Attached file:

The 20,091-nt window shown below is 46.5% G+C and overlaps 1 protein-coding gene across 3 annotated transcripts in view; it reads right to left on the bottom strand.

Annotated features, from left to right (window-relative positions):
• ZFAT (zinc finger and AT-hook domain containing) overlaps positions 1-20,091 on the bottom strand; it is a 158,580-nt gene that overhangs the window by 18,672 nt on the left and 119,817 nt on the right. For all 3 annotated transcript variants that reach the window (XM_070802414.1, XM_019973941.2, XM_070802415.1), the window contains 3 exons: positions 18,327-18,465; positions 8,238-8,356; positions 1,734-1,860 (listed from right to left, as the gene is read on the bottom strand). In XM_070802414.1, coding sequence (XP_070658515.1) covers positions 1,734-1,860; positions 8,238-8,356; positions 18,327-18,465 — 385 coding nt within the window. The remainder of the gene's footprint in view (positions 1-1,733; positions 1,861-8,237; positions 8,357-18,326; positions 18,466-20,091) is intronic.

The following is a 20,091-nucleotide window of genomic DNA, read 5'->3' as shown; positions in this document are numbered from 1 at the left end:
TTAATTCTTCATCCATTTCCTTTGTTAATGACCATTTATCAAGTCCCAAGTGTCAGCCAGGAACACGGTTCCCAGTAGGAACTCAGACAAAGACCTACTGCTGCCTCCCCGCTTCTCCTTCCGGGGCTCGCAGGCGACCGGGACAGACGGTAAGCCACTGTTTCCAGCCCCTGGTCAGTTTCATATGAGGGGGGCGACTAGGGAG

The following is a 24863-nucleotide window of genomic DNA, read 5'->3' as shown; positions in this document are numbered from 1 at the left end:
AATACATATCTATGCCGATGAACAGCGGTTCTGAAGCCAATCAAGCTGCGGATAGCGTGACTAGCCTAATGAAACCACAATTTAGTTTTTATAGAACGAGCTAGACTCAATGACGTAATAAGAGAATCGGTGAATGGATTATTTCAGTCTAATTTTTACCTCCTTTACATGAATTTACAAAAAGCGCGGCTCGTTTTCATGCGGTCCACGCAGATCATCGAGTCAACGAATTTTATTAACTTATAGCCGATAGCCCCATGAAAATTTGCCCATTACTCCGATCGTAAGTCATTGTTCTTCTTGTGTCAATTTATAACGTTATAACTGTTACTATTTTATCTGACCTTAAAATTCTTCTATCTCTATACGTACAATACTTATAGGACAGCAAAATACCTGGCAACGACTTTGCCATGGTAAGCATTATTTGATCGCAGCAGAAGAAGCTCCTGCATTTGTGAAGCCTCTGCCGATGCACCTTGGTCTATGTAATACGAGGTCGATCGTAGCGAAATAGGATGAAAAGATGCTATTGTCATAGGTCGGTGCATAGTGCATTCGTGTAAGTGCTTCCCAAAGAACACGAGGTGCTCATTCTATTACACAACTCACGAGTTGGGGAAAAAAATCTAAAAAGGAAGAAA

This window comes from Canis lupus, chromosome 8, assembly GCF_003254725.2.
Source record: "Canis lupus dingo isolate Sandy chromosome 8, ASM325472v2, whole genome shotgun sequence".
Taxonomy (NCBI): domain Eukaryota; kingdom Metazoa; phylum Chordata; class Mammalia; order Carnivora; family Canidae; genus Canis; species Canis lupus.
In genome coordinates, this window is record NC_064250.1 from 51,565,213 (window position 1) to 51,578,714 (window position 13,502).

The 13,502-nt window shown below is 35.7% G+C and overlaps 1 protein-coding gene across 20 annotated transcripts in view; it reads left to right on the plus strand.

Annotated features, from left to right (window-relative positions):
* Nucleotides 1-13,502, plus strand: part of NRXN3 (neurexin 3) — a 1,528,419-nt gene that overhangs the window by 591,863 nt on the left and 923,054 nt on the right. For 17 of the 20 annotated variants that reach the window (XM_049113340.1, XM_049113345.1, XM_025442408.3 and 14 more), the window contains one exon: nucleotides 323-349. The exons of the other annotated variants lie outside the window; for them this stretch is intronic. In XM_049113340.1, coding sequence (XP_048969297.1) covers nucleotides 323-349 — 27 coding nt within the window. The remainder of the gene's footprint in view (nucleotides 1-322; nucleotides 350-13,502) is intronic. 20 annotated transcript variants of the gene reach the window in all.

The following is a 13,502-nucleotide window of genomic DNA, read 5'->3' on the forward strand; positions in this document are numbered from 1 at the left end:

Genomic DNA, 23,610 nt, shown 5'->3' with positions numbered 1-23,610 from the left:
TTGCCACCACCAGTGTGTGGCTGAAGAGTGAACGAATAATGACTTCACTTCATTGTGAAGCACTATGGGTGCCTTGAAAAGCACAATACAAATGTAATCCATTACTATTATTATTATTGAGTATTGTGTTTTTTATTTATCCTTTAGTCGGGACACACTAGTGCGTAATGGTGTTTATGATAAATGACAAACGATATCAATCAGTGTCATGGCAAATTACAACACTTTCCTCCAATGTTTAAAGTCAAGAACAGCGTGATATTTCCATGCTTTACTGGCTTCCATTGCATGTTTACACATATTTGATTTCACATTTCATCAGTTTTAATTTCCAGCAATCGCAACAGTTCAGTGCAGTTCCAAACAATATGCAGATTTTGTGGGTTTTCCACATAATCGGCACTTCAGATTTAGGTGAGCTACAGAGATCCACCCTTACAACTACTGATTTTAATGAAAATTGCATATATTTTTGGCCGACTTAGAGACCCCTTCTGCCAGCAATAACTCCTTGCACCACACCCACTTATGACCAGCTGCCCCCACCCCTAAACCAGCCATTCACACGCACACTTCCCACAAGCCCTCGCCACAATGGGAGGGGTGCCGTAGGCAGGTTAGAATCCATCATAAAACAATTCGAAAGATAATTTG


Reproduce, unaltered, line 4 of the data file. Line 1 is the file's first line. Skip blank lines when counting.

The following is a 20,091-nucleotide window of genomic DNA, read 5'->3' as shown; positions in this document are numbered from 1 at the left end: